Why History Mustn’t Be Forgotten But Talked About

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“History is History. It’s the Future we should worry about.”  That was a comment one of my students in English class mentioned last year as we talked about the events involving World War II. In a way if the younger generations were not living or haven’t experienced the past of their forefathers, it would be easy to say it’s time to move on and worry about the present.

However, History is History and our history can reshape the future we should worry about- more than ever before.  Germany has had its share of history, which makes it one of the most unique countries to use as reference. It survived two World Wars, 45 years of division with the Wall (or should I say Walls) and with that two different political systems. It went through three revolutions (1848, 1953 and 1989), the third of which resulted in German Reunification and all this time, it went through series of transformation in terms of architecture and infrastructure. It was the forerunner of the Autobahn, it developed the first city underwater canal system, it developed and expanded shipping canals to connect all bodies of water. It even built the finest historic bridges- many of which are still intact despite withstanding war and wear.  It produced the finest writers, like Schiller and Goethe and the best musicians we still listen to, like Bach, Beethoven, Haydn and Mendelsohn. All of these accomplishments but also trials and tribulations were remembered- through the preservation of historic places and the creation of monuments, statues and memorials. Even the Stolperstein- small bricks with memorials of those who perished in the Holocaust, can be seen on German streets today.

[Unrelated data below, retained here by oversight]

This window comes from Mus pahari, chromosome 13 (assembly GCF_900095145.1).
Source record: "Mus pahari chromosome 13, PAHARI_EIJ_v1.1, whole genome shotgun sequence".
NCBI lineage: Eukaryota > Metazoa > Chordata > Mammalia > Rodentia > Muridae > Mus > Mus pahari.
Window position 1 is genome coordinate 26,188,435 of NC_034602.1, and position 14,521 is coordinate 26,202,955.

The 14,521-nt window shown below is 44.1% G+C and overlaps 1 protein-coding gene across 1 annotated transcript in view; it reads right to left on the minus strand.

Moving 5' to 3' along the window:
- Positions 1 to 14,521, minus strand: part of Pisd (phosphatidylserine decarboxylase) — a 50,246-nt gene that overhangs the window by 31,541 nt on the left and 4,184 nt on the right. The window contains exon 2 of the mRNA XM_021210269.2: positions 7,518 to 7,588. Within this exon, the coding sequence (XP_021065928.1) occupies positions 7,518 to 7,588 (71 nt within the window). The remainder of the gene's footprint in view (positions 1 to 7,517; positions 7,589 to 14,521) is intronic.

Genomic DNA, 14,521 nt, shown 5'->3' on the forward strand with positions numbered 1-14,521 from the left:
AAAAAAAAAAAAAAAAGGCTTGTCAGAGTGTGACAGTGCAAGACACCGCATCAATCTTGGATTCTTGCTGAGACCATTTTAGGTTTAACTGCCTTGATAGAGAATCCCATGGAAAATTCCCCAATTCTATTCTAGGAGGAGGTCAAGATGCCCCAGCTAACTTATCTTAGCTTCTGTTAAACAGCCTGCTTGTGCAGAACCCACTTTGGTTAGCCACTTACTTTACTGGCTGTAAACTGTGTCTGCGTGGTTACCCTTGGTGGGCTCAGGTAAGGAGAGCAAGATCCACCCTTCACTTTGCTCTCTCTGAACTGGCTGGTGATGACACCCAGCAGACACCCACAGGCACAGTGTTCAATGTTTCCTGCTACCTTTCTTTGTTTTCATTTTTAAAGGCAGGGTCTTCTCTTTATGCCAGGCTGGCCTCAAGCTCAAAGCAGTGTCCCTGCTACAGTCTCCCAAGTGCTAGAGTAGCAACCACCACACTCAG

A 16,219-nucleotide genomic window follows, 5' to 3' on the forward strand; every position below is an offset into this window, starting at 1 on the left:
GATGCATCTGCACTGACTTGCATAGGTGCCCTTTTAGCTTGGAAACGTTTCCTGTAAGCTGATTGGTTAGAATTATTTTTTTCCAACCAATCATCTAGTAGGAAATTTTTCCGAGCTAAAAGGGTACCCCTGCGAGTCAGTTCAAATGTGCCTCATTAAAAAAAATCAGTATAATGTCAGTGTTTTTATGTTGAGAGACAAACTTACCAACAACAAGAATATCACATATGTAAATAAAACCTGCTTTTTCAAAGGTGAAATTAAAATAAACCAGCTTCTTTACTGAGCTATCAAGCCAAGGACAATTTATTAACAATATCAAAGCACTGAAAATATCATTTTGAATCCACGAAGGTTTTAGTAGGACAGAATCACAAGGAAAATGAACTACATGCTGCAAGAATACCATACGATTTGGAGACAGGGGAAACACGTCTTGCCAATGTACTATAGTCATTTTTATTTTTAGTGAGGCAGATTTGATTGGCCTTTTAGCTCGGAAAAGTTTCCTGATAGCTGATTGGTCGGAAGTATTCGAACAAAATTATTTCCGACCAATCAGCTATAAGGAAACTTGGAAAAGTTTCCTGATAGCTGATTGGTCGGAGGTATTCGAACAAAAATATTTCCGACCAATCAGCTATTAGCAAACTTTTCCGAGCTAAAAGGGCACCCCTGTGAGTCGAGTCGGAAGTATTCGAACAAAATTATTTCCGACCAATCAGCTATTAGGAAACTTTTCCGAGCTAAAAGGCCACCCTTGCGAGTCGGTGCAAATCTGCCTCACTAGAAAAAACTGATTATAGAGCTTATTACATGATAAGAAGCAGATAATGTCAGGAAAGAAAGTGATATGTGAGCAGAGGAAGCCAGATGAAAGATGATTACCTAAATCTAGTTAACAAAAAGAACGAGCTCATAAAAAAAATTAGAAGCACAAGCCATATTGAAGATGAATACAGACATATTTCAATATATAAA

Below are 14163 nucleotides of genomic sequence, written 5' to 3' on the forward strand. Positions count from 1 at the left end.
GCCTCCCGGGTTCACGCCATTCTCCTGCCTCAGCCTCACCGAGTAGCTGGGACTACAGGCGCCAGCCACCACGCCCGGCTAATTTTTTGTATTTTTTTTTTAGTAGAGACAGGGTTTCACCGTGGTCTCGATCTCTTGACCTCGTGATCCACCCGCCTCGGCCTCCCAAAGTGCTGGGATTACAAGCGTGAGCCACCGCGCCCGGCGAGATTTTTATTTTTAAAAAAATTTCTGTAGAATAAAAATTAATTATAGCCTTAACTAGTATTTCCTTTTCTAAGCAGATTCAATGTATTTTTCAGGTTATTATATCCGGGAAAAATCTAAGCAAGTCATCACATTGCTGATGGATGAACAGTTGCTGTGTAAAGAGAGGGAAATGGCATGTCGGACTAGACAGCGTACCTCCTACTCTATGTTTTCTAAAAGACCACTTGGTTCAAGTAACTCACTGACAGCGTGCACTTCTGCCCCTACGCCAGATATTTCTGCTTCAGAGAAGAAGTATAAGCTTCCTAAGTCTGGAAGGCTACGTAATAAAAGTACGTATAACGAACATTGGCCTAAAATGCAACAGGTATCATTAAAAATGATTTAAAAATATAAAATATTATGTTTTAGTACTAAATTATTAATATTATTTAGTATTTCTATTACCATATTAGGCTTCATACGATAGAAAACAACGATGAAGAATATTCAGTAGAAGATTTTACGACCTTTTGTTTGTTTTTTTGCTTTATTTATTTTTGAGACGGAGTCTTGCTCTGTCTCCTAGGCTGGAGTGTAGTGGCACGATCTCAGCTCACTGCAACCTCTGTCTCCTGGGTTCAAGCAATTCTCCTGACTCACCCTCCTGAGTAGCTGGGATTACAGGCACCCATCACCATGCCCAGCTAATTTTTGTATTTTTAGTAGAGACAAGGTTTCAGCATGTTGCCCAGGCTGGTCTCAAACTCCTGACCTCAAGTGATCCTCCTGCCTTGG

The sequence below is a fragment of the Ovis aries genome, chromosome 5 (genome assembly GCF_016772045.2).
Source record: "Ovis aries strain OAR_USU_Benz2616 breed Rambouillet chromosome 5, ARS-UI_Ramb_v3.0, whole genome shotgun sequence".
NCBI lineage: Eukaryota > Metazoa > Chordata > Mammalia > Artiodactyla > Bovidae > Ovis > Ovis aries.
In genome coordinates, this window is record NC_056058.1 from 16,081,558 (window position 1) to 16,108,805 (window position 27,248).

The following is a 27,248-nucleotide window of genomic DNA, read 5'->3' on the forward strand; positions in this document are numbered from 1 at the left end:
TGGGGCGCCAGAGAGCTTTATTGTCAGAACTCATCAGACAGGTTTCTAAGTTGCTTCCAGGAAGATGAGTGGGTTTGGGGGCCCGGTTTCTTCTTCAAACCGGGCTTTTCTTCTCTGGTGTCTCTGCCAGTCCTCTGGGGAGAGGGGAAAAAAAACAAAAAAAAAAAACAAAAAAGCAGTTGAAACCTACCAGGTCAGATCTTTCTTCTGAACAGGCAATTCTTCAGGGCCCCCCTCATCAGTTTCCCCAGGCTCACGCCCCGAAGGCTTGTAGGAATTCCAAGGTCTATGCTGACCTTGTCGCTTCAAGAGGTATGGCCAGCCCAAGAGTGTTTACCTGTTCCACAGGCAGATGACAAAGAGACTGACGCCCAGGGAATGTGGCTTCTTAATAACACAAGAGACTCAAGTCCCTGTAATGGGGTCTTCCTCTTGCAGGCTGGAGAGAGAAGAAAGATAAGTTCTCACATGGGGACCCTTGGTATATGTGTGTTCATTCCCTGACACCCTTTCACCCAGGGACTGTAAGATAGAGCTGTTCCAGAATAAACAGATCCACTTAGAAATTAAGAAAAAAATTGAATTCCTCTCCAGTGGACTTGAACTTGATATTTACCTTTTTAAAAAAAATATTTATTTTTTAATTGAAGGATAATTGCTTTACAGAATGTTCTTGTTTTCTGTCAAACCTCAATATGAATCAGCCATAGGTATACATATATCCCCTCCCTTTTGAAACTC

Can you imagine pieces of history, like the concentration camps, remnants of the Berlin Wall and the border that used to divide Germany into West and East, statues of controversial figures and the like disappearing from memory?  Many Germans have attempted to try that but the wounds are too deep and the scars still fresh, even though World War II ended 75 years ago and Germany was reunited as a whole 30 years ago. We will never be able to erase history, no matter how we try and do that.

Yet it is happening in the United States right now. Statues of prominent figures who were controversial have fallen, brand names with black people as slogans are being retired, memorials dedicated to the war that had divided the nation are being destroyed. All to protect the black population because they are being considered second class. The paranoia that has come out of the death of George Floyd, who was wrongfully killed by four Minneapolis Police Officers on 25 May, 2020, has brought the issue of racism right up to the forefront. At the same time, the paranoia is destroying the very history that we were taught in schools- how the United States grew up with free states and slave states, that blacks were kidnapped in Africa and shipped to the southern states for use on farms, how they were mistreated. We had a Civil War that put an end to slavery and to a short-lived Confederacy. Still despite being free, the blacks were still being persecuted through segregation and racial profiling. Even the Civil Rights Movement by Martin Luther King didn’t solve the problems of the racial divide. Systemic and systematic racism has been a wound that is bleeding in the United States for centuries. Even when we finally come together to talk about this topic, even in the most uncomfortable way, the scars will never disappear even when the wounds are healed.

It’s July 4th, 2020 and it’s time to think about

The American Question: Who Are We? What have We Done For This Country and The Entire World? How Can We Learn As Americans For The Future?